Alfa Romeo 4C coupe review
Alfa Romeo 4C is a 237bhp two-seat coupe, which weighs 895kg and is capable 0-62mph in 4.5 secs
The Alfa Romeo 4C looks superb, is awesome to drive and delivers supercar features for the price of a sports car. It’s more of a posh Lotus Elise than a true Porsche rival in terms of packaging, engine and ethos. The turbo engine is more about low-end shove than racing to the limiter, and Alfa has made compromises in quality and refinement to reduce weight. But for sheer driving thrills it’s difficult to beat, and a welcome return to form.
The Alfa Romeo 4C coupe is the first car in a long time that can claim to live up to the brand's sporting heritage, and the order books will open on 8 October.
Buyers placing a deposit then won’t take delivery of their 4C coupe until later next year,but when it arrives, they’ll be getting a lightweight, mid-engined, rear-wheel-drive sports car designed to take on talented rivals from Lotus and Porsche.
The engine at the 4C’s heart is only a 237bhp four-cylinder turbo, but when the car weighs in at only 895kg unladen, that’s enough for a 0-62mph time of only 4.5 seconds and a 160mph top speed. Plus, Alfa claims 41.5mpg economy and 157g/km emissions. All these figures beat the Elise S – the closest Lotus on price and power – and every version of Porsche’s Cayman.
The stats are one thing, but the important question is this: what’s the 4C like to drive?
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Climbing aboard to find out requires the kind of contortion you need to get in a supercar, but once inside, it’s easy to find a good driving position, as the steering adjusts for reach and height. You sit super-low with the centre console heavily angled towards you, and it feels good – although it’s weird that there’s no manual gearstick. As the 4C relaunches Alfa in the US, it’s offered with a six-speed dual-clutch box featuring steering wheel-mounted plastic paddles.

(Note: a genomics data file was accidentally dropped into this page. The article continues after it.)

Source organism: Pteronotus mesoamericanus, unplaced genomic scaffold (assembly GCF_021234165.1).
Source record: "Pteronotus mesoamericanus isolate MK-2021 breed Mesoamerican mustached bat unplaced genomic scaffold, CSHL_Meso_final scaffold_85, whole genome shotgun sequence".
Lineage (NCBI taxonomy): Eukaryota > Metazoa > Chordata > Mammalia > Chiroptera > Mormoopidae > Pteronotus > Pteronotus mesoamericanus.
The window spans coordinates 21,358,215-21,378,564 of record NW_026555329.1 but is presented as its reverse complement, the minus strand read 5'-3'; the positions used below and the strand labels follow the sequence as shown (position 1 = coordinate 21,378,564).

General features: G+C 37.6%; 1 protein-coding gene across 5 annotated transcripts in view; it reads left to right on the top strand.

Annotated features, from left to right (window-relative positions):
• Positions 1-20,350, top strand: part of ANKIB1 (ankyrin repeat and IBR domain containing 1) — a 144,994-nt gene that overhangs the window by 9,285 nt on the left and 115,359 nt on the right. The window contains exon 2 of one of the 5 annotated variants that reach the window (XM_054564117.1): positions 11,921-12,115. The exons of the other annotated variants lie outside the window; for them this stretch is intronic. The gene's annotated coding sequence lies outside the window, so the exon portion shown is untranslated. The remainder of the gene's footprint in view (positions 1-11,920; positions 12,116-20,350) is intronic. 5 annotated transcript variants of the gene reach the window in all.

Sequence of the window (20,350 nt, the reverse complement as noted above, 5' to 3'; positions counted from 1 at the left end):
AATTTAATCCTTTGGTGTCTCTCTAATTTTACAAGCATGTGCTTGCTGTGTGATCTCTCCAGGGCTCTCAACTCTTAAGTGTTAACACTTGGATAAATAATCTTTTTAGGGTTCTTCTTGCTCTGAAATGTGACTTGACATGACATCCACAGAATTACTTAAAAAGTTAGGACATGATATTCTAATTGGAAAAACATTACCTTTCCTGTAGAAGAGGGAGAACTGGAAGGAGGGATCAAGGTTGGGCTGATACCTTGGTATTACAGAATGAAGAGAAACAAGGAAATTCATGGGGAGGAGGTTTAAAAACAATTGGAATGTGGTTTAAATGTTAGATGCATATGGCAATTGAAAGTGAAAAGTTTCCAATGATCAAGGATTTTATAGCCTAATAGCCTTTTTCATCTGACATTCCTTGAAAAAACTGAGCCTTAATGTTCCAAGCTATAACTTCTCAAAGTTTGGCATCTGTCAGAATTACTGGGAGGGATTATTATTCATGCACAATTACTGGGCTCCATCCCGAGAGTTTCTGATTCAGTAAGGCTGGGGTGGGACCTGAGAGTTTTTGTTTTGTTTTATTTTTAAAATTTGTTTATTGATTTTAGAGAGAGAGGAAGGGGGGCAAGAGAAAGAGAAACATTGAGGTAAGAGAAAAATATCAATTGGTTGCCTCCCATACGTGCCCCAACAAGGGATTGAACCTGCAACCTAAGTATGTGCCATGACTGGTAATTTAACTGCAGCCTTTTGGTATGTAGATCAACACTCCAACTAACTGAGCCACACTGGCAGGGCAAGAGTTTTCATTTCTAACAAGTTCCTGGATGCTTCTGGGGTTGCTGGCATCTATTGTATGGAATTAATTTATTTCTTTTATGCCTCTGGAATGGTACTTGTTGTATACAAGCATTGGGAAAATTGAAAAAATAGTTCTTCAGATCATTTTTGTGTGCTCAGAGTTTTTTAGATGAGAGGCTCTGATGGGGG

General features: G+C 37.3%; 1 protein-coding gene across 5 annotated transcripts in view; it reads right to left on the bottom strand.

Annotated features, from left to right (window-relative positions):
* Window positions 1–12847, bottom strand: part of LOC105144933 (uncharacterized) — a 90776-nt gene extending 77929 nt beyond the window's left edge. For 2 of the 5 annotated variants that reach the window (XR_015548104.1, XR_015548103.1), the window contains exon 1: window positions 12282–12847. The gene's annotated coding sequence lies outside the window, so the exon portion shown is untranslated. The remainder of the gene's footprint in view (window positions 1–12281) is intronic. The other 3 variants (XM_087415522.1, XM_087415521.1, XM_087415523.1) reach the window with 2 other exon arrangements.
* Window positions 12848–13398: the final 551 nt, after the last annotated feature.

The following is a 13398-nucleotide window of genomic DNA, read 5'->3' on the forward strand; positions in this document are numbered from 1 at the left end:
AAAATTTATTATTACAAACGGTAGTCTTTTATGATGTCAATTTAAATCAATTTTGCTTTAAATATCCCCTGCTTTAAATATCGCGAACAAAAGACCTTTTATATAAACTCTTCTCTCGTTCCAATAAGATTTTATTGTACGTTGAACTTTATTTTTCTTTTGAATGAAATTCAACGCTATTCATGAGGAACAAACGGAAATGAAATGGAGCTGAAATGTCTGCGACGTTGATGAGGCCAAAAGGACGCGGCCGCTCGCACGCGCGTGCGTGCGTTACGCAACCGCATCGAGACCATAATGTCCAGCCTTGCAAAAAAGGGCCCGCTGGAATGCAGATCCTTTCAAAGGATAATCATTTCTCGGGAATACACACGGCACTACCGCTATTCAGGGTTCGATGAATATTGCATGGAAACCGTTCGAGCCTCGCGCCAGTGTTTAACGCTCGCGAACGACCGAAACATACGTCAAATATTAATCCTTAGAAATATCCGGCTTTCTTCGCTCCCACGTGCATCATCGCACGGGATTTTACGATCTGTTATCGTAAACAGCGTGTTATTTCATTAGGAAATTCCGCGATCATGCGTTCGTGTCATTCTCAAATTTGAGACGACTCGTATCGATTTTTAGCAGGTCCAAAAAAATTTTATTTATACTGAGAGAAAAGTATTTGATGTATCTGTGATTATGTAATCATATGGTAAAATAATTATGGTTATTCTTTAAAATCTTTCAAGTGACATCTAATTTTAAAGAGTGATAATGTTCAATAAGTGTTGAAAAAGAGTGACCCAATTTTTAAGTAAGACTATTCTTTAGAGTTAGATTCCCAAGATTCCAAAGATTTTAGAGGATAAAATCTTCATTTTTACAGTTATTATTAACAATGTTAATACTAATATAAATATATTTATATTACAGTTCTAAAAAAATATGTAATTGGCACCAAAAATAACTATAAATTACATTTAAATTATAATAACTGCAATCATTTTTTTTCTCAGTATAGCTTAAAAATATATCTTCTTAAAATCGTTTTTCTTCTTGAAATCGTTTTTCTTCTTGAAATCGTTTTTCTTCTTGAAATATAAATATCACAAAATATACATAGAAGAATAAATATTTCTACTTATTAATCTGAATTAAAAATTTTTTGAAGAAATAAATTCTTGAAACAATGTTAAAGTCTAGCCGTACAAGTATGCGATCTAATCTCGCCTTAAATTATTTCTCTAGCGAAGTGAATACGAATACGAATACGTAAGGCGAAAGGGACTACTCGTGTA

Press the aluminium throttle to the floor and the car flies forward with a loud roar from the engine, which has been specially tuned to emphasise the low notes. Our car came fitted with the optional racing exhaust, and it really did sound epic.
Beyond the aural feedback, each gearchange comes with a pleasing physical shove, while the sharp digital driver display makes it very clear not only when the red line is approaching – by turning the whole analogue-style rev band yellow – but also indicating which gear you’re in.
The quick steering is totally unassisted, so you know exactly what the wheels are doing, and the Alfa is light enough that you can drive it hard without feeling as though you’ve had a strenuous workout. As the car is just four metres long, with its front corners clearly visible, it’s easy to place. Roll and pitch through corners feels minimal.
Owners get to choose from the same Dynamic, Natural and All Weather driving modes in the DNA system as in any other Alfa, using a toggle switch on the central transmission.
But the 4C adds a fourth Race setting, to allow quicker throttle response and reduce the electronic safety intervention. In addition, this mode sharpens gearshifts enough that you don’t find yourself lusting after a nice, short-throw manual. Plus, you get the bonus of a ‘launch control’ option for a brutal standing start.
The car isn’t perfect, though. That roll-free cornering means the ride is pretty unforgiving – driver and passenger will know exactly where the bumps and cambers on the road are. Still, on our test, we only got the chance to drive the car on optional 18-inch front and 19-inch rear alloys; the standard 17/18-inch combination should give more comfortable progress.
Sticking with smaller wheels is unlikely to make much difference to the steering. As it’s unassisted, it doesn’t weight up at speed as many modern systems do, and can seem over-light at speed in a straight line and susceptible to twitchiness on uneven roads.
You need to grip the wheel firmly, which is a bit of a chore, as it’s awkward to hold. We’d also specify the £420 optional parking sensors, because rear visibility is abysmal.
But while there are gripes – the tiny 110-litre boot won’t swallow much luggage, while the interior packaging could be better in places, like where the sharp edge to the centre console intrudes into the passenger footwell – most drivers will be able to put up with them.
Not only because the 4C is beautiful – those low and wide proportions really work, and make it an effortlessly desirable coupé, despite the fussy light clusters. But also because it’s all about the driving experience, delivered through hi-tech and low weight. You have to be selfish with this car: drive solo on your favourite roads and you’ll have a ball. Alfa’s comeback starts here.